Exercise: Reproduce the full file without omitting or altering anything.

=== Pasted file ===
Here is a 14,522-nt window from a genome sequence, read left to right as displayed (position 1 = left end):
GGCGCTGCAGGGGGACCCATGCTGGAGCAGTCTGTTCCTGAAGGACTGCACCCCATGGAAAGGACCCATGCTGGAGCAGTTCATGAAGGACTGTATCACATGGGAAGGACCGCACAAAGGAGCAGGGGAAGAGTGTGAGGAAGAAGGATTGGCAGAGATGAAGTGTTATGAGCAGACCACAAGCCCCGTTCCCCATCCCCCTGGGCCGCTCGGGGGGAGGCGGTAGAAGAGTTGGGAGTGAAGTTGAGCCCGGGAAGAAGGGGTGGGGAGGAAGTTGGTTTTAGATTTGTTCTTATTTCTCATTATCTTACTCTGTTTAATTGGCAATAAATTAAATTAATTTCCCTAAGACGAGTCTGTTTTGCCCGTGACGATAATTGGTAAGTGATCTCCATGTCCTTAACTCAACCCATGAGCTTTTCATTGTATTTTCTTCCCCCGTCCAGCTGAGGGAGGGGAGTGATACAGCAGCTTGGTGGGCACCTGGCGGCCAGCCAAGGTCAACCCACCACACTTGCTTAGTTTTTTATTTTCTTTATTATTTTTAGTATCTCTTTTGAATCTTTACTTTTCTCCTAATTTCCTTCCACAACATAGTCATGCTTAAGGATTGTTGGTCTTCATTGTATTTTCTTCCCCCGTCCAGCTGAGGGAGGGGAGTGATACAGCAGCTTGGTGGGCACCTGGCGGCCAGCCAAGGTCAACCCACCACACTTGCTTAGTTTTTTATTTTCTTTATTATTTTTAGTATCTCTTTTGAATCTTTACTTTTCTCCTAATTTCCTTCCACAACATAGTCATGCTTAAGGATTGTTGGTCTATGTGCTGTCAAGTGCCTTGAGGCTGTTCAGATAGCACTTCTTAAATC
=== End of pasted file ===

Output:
Here is a 14,522-nt window from a genome sequence, read left to right as displayed (position 1 = left end):
GGCGCTGCAGGGGGACCCATGCTGGAGCAGTCTGTTCCTGAAGGACTGCACCCCATGGAAAGGACCCATGCTGGAGCAGTTCATGAAGGACTGTATCACATGGGAAGGACCGCACAAAGGAGCAGGGGAAGAGTGTGAGGAAGAAGGATTGGCAGAGATGAAGTGTTATGAGCAGACCACAAGCCCCGTTCCCCATCCCCCTGGGCCGCTCGGGGGGAGGCGGTAGAAGAGTTGGGAGTGAAGTTGAGCCCGGGAAGAAGGGGTGGGGAGGAAGTTGGTTTTAGATTTGTTCTTATTTCTCATTATCTTACTCTGTTTAATTGGCAATAAATTAAATTAATTTCCCTAAGACGAGTCTGTTTTGCCCGTGACGATAATTGGTAAGTGATCTCCATGTCCTTAACTCAACCCATGAGCTTTTCATTGTATTTTCTTCCCCCGTCCAGCTGAGGGAGGGGAGTGATACAGCAGCTTGGTGGGCACCTGGCGGCCAGCCAAGGTCAACCCACCACACTTGCTTAGTTTTTTATTTTCTTTATTATTTTTAGTATCTCTTTTGAATCTTTACTTTTCTCCTAATTTCCTTCCACAACATAGTCATGCTTAAGGATTGTTGGTCTTCATTGTATTTTCTTCCCCCGTCCAGCTGAGGGAGGGGAGTGATACAGCAGCTTGGTGGGCACCTGGCGGCCAGCCAAGGTCAACCCACCACACTTGCTTAGTTTTTTATTTTCTTTATTATTTTTAGTATCTCTTTTGAATCTTTACTTTTCTCCTAATTTCCTTCCACAACATAGTCATGCTTAAGGATTGTTGGTCTATGTGCTGTCAAGTGCCTTGAGGCTGTTCAGATAGCACTTCTTAAATC